Film coming to Duncan examines children addicted to porn

Kids watching pornography is the subject of a powerful documentary that will be screened Monday, Nov. 14 at VIU’s Cowichan campus.

Kids watching pornography is the subject of a powerful documentary that will be screened Monday, Nov. 14, at 7 p.m. at VIU’s Cowichan campus.

The Canadian film, Over 18 — the Question is Not Enough explores pornography addiction in children and its long term effects on the attitudes kids take into later life.

With quotes like “My name is Joseph. I’m 13 years old and I’m a recovering porn addict,” the film, presented by Warmland Women’s Support Services Society and Vancouver Island University, offers a lot to think about.

The doc is produced by Canadian charity, Hope for the Sold and follows the  true story of Joseph, a 13 year old boy who became addicted to pornography at the age of nine while playing on his computer in his family’s living room. The film interviews experts from around the world as well as people who are active in the adult film industry and aims to equip parents with the knowledge and resources to help them protect their children from pornography exposure and addiction.

The documentary proposes that adult websites be mandated to install meaningful age verification systems so that no one under the age of 18 can access this highly addictive material.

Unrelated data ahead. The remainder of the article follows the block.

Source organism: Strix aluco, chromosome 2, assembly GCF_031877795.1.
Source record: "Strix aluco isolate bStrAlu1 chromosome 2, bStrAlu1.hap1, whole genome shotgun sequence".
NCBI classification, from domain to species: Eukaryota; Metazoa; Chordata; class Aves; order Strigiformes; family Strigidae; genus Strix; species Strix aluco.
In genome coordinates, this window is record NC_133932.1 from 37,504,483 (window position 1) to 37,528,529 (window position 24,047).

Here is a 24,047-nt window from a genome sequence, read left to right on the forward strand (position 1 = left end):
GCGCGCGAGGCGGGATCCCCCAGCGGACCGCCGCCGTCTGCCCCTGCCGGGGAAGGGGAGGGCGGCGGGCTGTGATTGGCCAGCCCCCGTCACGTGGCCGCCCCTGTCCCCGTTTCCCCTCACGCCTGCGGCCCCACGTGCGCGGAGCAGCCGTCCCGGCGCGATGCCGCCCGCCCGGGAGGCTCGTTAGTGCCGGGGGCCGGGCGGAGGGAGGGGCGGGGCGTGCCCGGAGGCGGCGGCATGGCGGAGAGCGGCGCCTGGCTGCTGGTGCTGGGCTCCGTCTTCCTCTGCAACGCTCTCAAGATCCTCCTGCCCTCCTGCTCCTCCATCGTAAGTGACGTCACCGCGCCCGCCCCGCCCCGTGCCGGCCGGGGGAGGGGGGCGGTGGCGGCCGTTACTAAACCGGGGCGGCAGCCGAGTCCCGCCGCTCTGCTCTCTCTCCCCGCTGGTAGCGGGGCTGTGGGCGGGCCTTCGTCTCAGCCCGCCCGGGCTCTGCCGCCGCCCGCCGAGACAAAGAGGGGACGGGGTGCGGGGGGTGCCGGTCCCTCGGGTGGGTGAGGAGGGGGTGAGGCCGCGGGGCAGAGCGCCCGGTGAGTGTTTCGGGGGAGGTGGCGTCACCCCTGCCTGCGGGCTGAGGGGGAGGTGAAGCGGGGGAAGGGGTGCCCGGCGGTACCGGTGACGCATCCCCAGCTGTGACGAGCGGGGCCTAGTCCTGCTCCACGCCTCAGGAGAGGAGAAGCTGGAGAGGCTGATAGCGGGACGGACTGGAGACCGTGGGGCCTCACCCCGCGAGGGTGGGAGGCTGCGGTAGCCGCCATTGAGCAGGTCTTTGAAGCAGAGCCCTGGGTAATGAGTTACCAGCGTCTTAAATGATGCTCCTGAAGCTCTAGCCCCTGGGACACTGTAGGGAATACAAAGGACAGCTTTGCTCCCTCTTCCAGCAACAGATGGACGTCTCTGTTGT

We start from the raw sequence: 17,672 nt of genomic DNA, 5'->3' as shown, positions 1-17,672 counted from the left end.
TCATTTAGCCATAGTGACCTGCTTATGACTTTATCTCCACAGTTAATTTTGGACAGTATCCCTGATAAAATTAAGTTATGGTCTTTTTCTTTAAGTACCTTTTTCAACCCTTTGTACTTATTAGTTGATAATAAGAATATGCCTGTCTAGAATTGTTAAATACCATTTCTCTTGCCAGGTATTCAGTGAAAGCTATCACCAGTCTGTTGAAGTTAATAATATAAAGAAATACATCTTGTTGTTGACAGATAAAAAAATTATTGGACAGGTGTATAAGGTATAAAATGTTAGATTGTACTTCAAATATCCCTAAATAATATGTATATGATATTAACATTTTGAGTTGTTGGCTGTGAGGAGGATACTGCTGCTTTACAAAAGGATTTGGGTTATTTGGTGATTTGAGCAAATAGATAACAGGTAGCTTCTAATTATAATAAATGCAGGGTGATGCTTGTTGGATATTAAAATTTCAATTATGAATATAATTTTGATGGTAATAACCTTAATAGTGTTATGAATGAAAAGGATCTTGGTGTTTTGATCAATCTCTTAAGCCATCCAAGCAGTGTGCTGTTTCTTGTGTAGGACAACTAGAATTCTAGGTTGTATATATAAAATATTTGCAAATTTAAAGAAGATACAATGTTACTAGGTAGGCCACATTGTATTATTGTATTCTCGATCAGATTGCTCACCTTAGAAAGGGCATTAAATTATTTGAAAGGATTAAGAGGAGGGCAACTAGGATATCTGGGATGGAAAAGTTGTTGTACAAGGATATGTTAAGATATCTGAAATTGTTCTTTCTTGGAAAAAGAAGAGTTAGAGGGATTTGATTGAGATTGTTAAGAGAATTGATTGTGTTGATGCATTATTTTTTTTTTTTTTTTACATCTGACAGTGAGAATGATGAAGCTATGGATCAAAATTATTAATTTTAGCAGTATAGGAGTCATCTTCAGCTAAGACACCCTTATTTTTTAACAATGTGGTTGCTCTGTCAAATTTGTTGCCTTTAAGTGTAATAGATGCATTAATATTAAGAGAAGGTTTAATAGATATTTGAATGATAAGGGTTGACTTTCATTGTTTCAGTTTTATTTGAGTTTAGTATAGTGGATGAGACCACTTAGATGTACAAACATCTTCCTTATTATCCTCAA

“Gone are the days of men discreetly placing a nudie magazine on the store counter while the sales clerk verifies their age”, said filmmaker Michelle Brock. “Most porn consumers now find new material online, an unregulated digital world where children can access the same content as adults at the click of a button.”

The majority of sexually explicit material features violence toward, and the domination, degradation and humiliation of women and girls. On Pornhub, the largest “free” online site, popular categories include “extreme brutal gangbang”, “18 and abused” and “crying teen”.

Kendra Thomas, program coordinator for Warmland Women’s Support Services, says it’s a real cause for concern.

“Sexually objectifying women perpetuates lies about women’s basic humanity and endorses and condones sexualized aggression toward women,” she said, when announcing the film.

“The growing epidemic of heavy pornography exposure for our youth is of grave concern. Children do not have the psychological means to navigate the impact of graphic sexualization of women and their impressionable young hearts and minds need our protection,” said, adding that “exposure to sexually explicit material is a form of child abuse.”

Statistics are staggering.

The average age of online exposure for boys is just 12 years old, and up to 39 per cent of boys have viewed child pornography, bestiality and sexualized bondage, while 57 per cent of girls and 83 per cent of boys have seen group sex online.

A post-screening community discussion includes guest speaker Kerri Isham of Power Up Workshops and filmmakers Jared and Michelle Brock.

The public screening of this film is by donation with proceeds going to support Hope for the Sold. There is a free door prize as well.

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